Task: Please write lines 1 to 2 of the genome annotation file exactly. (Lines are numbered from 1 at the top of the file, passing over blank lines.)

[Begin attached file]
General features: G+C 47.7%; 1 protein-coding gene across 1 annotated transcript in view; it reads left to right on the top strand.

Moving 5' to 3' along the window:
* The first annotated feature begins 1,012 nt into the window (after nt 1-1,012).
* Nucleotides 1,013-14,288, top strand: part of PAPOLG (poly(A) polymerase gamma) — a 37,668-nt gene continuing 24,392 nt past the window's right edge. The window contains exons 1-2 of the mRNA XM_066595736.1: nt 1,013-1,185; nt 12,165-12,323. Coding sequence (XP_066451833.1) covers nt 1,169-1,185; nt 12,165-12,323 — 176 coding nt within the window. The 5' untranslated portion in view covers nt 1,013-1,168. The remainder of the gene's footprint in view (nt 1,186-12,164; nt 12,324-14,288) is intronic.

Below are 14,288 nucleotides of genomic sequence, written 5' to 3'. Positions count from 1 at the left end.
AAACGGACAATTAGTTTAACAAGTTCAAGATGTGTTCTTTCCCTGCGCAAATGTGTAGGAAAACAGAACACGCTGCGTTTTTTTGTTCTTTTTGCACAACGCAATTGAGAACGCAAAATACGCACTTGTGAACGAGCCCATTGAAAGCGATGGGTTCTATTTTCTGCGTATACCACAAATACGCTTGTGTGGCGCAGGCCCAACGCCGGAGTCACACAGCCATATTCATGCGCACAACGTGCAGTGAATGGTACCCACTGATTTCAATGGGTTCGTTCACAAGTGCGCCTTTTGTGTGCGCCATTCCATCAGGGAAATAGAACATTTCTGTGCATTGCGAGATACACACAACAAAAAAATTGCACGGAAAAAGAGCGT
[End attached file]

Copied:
General features: G+C 47.7%; 1 protein-coding gene across 1 annotated transcript in view; it reads left to right on the top strand.

Moving 5' to 3' along the window: